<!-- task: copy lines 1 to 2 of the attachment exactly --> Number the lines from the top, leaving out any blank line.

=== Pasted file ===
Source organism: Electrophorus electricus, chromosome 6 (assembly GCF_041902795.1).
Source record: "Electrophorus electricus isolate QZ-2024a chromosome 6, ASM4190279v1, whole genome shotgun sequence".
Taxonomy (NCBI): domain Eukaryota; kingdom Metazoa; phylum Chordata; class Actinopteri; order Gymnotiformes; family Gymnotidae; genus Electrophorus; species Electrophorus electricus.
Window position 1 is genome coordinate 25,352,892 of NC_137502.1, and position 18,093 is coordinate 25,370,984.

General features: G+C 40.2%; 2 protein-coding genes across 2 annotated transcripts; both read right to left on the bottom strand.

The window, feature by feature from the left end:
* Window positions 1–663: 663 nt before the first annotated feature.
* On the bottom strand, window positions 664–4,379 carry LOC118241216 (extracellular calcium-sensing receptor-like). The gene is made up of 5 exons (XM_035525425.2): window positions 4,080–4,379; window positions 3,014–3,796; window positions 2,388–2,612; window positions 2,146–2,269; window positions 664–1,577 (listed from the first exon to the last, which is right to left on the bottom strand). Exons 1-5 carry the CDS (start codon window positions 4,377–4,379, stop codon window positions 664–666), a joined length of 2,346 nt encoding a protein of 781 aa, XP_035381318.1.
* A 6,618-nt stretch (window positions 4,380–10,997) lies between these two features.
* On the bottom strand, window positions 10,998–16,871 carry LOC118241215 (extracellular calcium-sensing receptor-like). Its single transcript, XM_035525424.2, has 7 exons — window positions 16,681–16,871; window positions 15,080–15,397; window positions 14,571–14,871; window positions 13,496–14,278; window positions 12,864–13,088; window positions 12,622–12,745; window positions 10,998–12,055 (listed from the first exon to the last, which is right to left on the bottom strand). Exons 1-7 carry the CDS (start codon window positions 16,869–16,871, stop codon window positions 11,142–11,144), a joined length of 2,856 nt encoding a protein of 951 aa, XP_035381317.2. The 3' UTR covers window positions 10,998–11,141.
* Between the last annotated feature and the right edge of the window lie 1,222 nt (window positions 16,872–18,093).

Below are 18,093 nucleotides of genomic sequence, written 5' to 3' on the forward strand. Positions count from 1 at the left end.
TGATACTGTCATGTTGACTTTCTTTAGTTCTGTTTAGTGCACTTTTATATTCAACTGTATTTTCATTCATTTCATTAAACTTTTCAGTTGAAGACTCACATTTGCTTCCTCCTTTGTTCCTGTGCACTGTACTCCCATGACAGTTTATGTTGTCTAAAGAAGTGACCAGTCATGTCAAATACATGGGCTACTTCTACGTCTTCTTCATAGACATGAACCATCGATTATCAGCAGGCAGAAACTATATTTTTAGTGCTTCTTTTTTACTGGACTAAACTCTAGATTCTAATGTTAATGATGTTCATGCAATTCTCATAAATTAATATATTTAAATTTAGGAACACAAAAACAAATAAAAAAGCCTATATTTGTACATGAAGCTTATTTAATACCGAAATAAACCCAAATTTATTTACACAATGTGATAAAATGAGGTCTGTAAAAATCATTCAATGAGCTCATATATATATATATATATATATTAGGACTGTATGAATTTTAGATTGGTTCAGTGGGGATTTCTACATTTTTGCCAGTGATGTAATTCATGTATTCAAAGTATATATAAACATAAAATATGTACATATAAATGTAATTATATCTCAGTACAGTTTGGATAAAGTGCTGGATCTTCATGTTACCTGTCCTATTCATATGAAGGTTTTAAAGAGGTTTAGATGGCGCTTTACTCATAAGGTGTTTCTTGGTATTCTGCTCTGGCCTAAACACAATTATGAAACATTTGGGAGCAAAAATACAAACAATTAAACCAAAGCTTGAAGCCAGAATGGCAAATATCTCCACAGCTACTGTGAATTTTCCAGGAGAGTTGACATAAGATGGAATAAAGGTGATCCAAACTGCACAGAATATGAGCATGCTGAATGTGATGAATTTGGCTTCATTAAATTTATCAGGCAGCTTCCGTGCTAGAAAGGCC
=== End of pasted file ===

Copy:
Source organism: Electrophorus electricus, chromosome 6 (assembly GCF_041902795.1).
Source record: "Electrophorus electricus isolate QZ-2024a chromosome 6, ASM4190279v1, whole genome shotgun sequence".